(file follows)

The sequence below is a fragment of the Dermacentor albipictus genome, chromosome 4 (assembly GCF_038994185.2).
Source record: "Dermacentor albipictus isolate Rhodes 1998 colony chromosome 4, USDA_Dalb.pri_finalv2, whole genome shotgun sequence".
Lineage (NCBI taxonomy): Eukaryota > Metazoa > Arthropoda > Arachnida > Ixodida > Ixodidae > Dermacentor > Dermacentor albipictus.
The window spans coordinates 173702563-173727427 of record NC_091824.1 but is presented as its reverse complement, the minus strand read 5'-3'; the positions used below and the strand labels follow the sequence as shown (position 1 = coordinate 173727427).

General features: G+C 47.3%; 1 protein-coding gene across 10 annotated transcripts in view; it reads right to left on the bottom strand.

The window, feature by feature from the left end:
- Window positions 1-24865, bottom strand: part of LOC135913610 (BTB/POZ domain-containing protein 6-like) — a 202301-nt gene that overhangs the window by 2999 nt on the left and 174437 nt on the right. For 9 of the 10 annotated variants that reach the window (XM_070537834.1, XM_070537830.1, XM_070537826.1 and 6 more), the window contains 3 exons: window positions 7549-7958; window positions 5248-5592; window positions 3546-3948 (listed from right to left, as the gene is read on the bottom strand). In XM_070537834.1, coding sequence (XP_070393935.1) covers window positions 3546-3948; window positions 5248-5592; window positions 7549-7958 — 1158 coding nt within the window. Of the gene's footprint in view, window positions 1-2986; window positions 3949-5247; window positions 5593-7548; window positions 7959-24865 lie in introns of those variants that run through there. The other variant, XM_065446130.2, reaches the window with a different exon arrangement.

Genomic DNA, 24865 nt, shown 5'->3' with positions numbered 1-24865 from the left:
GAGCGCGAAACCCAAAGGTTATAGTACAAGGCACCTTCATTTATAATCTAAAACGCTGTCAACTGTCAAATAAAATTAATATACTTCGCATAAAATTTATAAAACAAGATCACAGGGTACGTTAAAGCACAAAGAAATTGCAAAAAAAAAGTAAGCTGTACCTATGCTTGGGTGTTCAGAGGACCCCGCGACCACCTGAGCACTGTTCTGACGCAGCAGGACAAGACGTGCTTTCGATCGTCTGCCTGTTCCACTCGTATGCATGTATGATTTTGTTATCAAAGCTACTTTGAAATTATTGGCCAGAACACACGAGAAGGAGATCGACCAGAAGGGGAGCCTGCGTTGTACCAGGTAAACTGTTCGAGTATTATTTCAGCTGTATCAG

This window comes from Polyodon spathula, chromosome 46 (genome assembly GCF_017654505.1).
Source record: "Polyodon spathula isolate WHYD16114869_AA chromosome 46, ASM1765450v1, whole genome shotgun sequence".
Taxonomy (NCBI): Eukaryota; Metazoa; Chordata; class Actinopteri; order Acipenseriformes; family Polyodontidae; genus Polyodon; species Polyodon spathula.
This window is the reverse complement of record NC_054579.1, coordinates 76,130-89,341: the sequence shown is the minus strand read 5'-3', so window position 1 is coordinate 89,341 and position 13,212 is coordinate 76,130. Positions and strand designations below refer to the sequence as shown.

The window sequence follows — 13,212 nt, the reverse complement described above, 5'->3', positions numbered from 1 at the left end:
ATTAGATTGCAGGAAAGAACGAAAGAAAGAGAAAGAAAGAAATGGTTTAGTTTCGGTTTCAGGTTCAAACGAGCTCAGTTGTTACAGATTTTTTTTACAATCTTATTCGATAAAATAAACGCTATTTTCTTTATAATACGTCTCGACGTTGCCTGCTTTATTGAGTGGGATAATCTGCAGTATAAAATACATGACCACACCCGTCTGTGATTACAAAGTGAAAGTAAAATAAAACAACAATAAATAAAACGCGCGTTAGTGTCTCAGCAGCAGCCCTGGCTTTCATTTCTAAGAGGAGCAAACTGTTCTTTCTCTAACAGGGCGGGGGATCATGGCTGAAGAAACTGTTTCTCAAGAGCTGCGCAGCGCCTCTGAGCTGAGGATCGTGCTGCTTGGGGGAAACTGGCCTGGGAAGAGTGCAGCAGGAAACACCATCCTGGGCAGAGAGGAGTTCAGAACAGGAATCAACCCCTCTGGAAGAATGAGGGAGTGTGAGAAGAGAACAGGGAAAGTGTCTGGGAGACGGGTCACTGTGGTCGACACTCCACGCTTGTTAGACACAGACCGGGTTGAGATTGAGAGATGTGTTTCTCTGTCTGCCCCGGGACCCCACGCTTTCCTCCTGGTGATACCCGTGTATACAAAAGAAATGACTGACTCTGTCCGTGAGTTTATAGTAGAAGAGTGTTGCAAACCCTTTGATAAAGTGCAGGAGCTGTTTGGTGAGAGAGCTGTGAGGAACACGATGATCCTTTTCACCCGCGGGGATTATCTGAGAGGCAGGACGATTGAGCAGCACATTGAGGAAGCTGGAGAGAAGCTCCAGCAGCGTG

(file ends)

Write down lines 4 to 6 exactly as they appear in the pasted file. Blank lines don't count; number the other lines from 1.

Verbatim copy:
The window spans coordinates 173702563-173727427 of record NC_091824.1 but is presented as its reverse complement, the minus strand read 5'-3'; the positions used below and the strand labels follow the sequence as shown (position 1 = coordinate 173727427).

General features: G+C 47.3%; 1 protein-coding gene across 10 annotated transcripts in view; it reads right to left on the bottom strand.

The window, feature by feature from the left end: